This is where my second rule, “Be Interested, not Interesting” comes into play. Quite often people fall into the networking trap of feeling like they need to give all their qualifications and background to someone they meet, so that the person can magically wave their wand and say, “Joe can help you, he has a perfect job for you! Let me call him right now and recommend you!”

This rule is really based upon something my mother used to say to me (more often than I’d care to admit,) ‘stop broadcasting and start tuning in.’ At the heart of it, it means shut your mouth and open your ears. If you find yourself doing most of the talking when you meet someone, you’re failing at this rule. When I was a Company Commander in the Marines, my First Sergeant used to say, “Who loves you more than you?” The answer is nobody. We love talking about ourselves, admit it. I believe a great networker is the person who gets others talking more about themselves. I try to observe a 70/30 split between listening and talking (sometimes I’ll even push for 80/20) where the percentage of time where I’m talking is significantly less. There are some great questions you can ask beyond the typical ‘tell me about yourself’, and I’ll be happy to share those in another blog posting, so check back.

Be of Service

The last rule is one that always underscores my interactions with many people in my life, not just at networking events, though it started from my networking activities. This rule quite simply is about coming from a place of service, of not stepping into an interaction with the intent of ‘what can you do for me’ but rather, ‘what can I do for you?’ People that know me will likely say that most of my conversations include me asking, “How can I be of service?” or some variation of that. And it’s not just an act, it’s where I’m coming from authentically.

I have been very fortunate and blessed that a number of people have been willing to help me out in the past in one form or another, and so I work to pay it forward whenever I have the opportunity. One young lady I was helping to get herself into the Organizational Development and Training field used to always tell me that I never asked for anything in return, and she felt guilty about accepting my help. I would simply tell her, “One day you’ll be in a position to help someone else out and pay it forward, so that’s how you can repay me.”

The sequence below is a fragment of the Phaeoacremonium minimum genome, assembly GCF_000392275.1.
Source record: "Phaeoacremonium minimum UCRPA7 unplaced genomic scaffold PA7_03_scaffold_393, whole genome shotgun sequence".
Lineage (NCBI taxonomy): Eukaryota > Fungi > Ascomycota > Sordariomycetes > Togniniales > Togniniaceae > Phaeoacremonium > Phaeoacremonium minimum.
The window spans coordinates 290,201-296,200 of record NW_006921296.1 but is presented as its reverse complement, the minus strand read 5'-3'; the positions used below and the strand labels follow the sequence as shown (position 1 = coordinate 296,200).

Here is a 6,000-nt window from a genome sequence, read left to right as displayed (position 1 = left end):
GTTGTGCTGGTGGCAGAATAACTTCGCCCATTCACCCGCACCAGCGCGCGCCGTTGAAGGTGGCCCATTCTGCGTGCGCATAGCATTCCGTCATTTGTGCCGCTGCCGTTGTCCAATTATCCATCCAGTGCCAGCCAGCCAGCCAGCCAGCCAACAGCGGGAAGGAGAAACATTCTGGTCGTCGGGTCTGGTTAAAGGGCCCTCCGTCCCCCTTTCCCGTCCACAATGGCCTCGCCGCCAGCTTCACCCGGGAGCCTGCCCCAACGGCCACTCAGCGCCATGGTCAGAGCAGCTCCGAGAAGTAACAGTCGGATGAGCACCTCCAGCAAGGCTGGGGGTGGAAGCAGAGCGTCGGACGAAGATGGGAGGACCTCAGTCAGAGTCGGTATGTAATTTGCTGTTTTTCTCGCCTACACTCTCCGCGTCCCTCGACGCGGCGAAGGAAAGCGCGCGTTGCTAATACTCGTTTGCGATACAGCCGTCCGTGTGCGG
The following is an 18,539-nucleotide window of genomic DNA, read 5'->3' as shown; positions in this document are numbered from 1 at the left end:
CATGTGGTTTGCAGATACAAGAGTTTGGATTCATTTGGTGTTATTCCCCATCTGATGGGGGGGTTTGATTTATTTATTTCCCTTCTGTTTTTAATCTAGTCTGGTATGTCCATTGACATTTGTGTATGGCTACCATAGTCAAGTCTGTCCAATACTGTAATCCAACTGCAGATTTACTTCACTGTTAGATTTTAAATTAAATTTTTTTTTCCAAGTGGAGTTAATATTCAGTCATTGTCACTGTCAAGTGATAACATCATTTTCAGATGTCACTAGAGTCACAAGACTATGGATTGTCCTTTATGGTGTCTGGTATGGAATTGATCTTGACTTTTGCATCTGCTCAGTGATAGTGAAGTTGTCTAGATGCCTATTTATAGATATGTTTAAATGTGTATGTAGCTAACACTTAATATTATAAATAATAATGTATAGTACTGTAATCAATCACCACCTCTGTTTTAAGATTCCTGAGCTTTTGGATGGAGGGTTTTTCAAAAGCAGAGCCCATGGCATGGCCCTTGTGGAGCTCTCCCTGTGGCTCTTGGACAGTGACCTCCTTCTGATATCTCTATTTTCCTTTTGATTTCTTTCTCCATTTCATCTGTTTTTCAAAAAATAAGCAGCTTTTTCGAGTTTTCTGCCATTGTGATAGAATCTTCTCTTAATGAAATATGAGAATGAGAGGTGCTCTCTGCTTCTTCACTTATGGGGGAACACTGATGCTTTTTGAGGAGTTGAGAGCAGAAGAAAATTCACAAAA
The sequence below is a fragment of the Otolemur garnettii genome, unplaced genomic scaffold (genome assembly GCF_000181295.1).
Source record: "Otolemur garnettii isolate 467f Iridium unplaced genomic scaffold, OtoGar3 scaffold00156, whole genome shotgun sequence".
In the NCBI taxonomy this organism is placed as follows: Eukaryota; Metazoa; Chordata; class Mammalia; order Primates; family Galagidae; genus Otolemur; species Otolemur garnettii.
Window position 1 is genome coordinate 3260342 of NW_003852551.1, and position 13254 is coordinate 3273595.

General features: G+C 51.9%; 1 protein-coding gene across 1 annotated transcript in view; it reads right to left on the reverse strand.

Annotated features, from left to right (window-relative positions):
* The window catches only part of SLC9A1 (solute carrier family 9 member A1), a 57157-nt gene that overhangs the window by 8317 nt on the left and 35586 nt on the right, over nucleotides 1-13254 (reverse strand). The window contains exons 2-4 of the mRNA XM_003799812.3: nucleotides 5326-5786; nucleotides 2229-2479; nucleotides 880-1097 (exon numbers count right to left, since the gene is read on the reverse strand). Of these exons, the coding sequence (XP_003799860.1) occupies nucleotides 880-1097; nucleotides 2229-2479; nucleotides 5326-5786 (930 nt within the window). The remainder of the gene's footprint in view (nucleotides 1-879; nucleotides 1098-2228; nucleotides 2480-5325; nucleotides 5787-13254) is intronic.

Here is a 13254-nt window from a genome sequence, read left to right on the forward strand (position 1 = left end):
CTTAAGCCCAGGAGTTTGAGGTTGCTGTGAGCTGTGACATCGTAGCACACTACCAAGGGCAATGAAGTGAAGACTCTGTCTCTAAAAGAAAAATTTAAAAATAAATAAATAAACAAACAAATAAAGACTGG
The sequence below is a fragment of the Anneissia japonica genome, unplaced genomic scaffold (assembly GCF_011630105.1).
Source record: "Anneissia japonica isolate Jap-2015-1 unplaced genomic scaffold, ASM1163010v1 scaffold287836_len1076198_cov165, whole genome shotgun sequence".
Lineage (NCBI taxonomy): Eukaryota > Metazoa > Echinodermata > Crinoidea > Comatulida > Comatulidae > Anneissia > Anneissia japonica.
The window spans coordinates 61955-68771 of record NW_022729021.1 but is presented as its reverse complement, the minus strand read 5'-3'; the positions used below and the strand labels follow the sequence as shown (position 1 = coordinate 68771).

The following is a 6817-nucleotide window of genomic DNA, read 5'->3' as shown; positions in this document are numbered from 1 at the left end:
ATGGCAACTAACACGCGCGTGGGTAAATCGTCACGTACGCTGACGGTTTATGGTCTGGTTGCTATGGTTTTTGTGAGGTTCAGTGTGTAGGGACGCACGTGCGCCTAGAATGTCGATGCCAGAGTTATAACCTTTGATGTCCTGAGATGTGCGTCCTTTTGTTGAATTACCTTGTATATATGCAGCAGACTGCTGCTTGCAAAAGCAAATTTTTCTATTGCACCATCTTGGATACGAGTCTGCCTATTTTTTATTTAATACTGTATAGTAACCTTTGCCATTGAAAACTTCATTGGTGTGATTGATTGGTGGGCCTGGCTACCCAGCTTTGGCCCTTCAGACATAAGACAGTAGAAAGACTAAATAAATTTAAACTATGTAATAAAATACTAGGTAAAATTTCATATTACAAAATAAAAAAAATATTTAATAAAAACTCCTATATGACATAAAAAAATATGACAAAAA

The truth is that by being of service I’ve also had people reaching out to help me as well, though that’s not the reason for doing so, I consider it a bonus by-product. We all have someone in our lives that whenever we see an email from them, or their name on the caller ID pop up, we cringe a little because we know they’re simply contacting you to ask for something. Admit it, for a moment we may consider not responding to that email, or answering that call. It’s like a bank account: if all you do is withdraw from the account, eventually it will be empty and there won’t be anything left in it. Instead, look to continue to make deposits in that account by being of value to that person and enriching each interaction in some way, so that if you do need to make a withdrawal down the road, you don’t need to worry about checking the balance first.

Beyond Networking

So there you have it, my three simple rules to Power Networking:

  • Quality not Quantity
  • Be Interested, not Interesting
  • Be of Service

I encourage you to test these out and use what works for you. Feel free to modify them as you see fit, and share them with anyone you feel might benefit from them.

One final thought; these came from my rules for networking, however they pervade my life throughout. I apply them in many other areas as well, and I believe they have served me well. I invite you to share your networking success stories and tips as well, and look forward to connecting with you in the future!